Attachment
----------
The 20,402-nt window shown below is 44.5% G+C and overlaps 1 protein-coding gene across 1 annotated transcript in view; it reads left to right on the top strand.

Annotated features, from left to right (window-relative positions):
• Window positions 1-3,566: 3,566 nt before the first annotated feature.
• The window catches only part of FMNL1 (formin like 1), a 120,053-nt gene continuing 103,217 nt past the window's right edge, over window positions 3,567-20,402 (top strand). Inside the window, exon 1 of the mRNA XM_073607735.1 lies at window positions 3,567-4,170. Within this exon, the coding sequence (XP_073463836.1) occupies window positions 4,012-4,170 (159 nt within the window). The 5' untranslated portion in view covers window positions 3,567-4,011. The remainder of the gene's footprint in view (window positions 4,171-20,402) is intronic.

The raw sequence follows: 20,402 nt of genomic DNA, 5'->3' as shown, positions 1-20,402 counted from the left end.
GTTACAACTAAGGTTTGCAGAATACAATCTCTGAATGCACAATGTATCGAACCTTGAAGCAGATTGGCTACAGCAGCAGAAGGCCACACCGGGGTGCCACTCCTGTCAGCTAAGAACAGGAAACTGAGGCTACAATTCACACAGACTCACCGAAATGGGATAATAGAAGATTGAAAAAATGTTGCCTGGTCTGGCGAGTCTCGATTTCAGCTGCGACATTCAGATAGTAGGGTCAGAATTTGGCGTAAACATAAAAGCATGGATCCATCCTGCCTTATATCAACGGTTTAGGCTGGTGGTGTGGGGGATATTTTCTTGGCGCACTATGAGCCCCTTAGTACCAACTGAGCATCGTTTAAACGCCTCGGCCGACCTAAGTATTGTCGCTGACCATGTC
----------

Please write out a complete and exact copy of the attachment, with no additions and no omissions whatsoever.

The 20,402-nt window shown below is 44.5% G+C and overlaps 1 protein-coding gene across 1 annotated transcript in view; it reads left to right on the top strand.

Annotated features, from left to right (window-relative positions):
• Window positions 1-3,566: 3,566 nt before the first annotated feature.
• The window catches only part of FMNL1 (formin like 1), a 120,053-nt gene continuing 103,217 nt past the window's right edge, over window positions 3,567-20,402 (top strand). Inside the window, exon 1 of the mRNA XM_073607735.1 lies at window positions 3,567-4,170. Within this exon, the coding sequence (XP_073463836.1) occupies window positions 4,012-4,170 (159 nt within the window). The 5' untranslated portion in view covers window positions 3,567-4,011. The remainder of the gene's footprint in view (window positions 4,171-20,402) is intronic.

The raw sequence follows: 20,402 nt of genomic DNA, 5'->3' as shown, positions 1-20,402 counted from the left end.
GTTACAACTAAGGTTTGCAGAATACAATCTCTGAATGCACAATGTATCGAACCTTGAAGCAGATTGGCTACAGCAGCAGAAGGCCACACCGGGGTGCCACTCCTGTCAGCTAAGAACAGGAAACTGAGGCTACAATTCACACAGACTCACCGAAATGGGATAATAGAAGATTGAAAAAATGTTGCCTGGTCTGGCGAGTCTCGATTTCAGCTGCGACATTCAGATAGTAGGGTCAGAATTTGGCGTAAACATAAAAGCATGGATCCATCCTGCCTTATATCAACGGTTTAGGCTGGTGGTGTGGGGGATATTTTCTTGGCGCACTATGAGCCCCTTAGTACCAACTGAGCATCGTTTAAACGCCTCGGCCGACCTAAGTATTGTCGCTGACCATGTC